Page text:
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Morals over passion for football? No way

Posted on Apr 26, 2013 in Sports

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With Liverpool striker Luis Suarez accepting his 10-match ban for biting another player, Sports Reporter Jordan Jarrett-Bryan looks at the reaction to the controversy (Getty)

I have to admit that I have been shocked by many of the responses and reactions to Luis Suarez’s 10-match ban for biting Chelsea’s Branislav Ivanovic. But not surprised.

The whole situation is quite funny, when you isolate it for what it is. But what is more funny is the way many pundits, fans and ex-players have articulated their disapproval of the punishment.

You know when people say, “I don’t mean to be rude …”, that what follows is going to be rude. An identical thing has happened this week. Phone-ins have been rife with many Liverpool fans wanting to defend their man and 90 per cent of the time, they began with, “I’m not defending what Suarez did ….”, and then proceed to do just that. I was in stitches with laugher.

No morals

But I must admit that as obvious as it might sound, I have finally come round to the fact that there are no morals in football. Outrage after seeing what Suarez did soon turned to acceptance that, as bad as this sounds, it just happens – and an even sadder thought, it will happen again.

At the end of the day while players like Suarez are the commodities they are, there will always be fans and governing bodies who will not want to run him out of the league and game.

I was infuriated when Liverpool fans not only defended Luis Suarez in the race row with Patrice Evra, but actually blamed the Frenchman. And they now have the cheek to support him after he bites, yes bites, a person.

Let me ask this: if he bit a supporter in the stands, would they back him then? No, they would not. So what is the difference? But of course they will back him because to your die-hard supporters, your football club is everything and the passion they have for their team will always surpass that of any moral code to humanity.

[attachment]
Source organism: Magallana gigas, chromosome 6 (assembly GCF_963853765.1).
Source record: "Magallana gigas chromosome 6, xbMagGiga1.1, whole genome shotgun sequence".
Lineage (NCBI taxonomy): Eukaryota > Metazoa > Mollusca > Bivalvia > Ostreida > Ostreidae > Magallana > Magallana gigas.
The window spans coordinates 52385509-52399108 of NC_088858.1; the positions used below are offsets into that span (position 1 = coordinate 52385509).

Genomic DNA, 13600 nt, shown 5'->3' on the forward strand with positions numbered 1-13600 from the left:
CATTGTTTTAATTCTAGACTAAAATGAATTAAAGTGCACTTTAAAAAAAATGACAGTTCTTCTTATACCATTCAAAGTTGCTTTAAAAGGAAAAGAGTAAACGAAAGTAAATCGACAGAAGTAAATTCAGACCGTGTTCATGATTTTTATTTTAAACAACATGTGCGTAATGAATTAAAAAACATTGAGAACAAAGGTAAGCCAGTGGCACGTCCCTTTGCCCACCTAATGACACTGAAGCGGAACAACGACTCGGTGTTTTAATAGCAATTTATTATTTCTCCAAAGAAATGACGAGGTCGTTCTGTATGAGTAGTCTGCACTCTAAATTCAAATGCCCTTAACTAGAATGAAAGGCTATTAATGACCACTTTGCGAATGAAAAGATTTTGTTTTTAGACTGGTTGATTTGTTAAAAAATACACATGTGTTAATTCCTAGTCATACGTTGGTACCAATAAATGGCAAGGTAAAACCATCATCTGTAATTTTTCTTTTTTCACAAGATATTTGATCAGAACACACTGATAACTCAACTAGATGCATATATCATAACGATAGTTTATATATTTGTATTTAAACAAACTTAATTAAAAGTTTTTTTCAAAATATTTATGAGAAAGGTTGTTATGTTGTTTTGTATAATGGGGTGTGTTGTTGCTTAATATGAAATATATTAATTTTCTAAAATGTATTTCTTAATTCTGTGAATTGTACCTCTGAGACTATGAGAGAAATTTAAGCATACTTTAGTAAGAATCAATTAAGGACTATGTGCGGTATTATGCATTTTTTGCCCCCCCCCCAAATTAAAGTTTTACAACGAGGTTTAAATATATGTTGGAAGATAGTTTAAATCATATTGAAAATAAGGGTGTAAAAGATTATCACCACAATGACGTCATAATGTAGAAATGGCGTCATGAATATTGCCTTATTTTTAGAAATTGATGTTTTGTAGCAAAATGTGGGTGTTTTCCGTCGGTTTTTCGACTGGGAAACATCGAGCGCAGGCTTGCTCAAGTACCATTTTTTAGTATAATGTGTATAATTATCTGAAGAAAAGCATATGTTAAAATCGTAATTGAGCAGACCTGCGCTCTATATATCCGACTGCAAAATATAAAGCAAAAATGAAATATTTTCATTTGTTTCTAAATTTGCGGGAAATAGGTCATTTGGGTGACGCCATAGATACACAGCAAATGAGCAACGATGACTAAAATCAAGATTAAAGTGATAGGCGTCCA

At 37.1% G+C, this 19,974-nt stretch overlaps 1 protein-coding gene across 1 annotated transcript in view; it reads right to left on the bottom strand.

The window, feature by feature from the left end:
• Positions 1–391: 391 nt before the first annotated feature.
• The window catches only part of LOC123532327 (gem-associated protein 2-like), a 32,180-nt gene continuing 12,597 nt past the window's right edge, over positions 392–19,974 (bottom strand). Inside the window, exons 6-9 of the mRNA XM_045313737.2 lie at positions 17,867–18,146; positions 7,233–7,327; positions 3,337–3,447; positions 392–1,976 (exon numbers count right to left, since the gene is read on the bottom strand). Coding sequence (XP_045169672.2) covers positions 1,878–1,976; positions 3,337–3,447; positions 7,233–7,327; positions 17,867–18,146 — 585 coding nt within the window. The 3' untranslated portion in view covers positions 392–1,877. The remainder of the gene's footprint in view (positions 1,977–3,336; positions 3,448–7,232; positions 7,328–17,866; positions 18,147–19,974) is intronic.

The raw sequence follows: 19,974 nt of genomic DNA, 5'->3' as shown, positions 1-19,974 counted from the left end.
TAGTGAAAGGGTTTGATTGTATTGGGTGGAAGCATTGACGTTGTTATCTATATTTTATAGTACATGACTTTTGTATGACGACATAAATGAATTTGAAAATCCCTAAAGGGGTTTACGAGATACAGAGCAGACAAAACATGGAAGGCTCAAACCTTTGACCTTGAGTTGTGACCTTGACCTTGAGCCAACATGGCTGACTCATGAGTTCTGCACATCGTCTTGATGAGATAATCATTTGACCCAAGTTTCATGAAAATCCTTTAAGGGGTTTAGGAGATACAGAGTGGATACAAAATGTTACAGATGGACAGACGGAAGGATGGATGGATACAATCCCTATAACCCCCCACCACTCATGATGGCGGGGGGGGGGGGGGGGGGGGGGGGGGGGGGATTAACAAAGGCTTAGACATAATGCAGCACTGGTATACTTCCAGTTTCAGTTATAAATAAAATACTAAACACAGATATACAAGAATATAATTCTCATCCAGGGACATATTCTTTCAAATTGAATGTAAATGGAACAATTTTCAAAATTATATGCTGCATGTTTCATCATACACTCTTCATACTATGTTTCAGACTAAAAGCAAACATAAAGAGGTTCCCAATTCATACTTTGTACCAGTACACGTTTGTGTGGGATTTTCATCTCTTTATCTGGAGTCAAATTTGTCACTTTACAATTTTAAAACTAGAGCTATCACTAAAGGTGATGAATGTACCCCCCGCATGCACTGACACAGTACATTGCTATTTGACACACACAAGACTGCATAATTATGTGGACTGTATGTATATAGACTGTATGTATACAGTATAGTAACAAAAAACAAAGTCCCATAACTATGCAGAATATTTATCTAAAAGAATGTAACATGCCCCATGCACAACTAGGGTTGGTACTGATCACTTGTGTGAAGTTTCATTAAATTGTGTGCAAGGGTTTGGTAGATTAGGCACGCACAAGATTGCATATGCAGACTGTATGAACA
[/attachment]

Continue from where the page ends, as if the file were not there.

Liverpool fans have accused the press of a witch-hunt. Well, two things: four of the six papers I read the day after he was issued with the ban felt it was harsh. Secondly, let us say their young full back Martin Kelly or sub keeper Brad Jones had bitten the Serbian, would Liverpool feel as strongly about this then? No. So, they are actually making a big deal of it because it is Luis Suarez.

With Liverpool striker Luis Suarez accepting his 10-match ban for biting another player, Sports Reporter Jordan Jarrett-Bryan looks at the reaction to the controversy (Getty)

I will give you an example of how some ex-players have totally misunderstood what the issue is. Liverpool defender Jamie Carragher has come out this week and said the Uruguayan should be “helped” rather than “hounded out”, and I genuinely believe he is echoing the thoughts of many connected with Liverpool and that is scary.

To put it into some kind of context, the most high-profile case of a sportsman biting another was Mike Tyson, who bit off a chunk of Evander Holyfield’s ear in their rematch fight in 1997. Tyson was banned for a year from the sport and fined $3m.

Many have said that they do not have an issue with the punishment per se, but with the logic and consistency of it. You abuse someone for the colour of their skin and get a four-eight game ban. You can break someone’s leg and get a three- game ban.

But if you bite someone, you get 10 games. Shock horror! Well, I see where those people are coming from, but it is still a futile argument, because you are comparing apples and oranges.

Luis Suarez should be punished for the offence he committed (and previously he has). Let us deal with that. After we can dissect the wider picture of which sentence goes with which offence.

Missing the point

Robbie Savage and Jamie Carragher saying they would rather be bitten than have their leg broken is laughable. These guys are totally missing the point. It is like saying, would you rather be beaten up or burgled? Neither has to happen, so it is a redundant point.

It is almost impossible to compare the occupational rights and wrongs of being a footballer to that of a normal job (“If I bit someone at my workplace…” is another common thing that is said).

But one thing is for sure. This sport has few morals, so while this incident is a lot more serious than many suggest, do not be surprised when players are defended or exempt from an adequate punishment. Because I no longer am.

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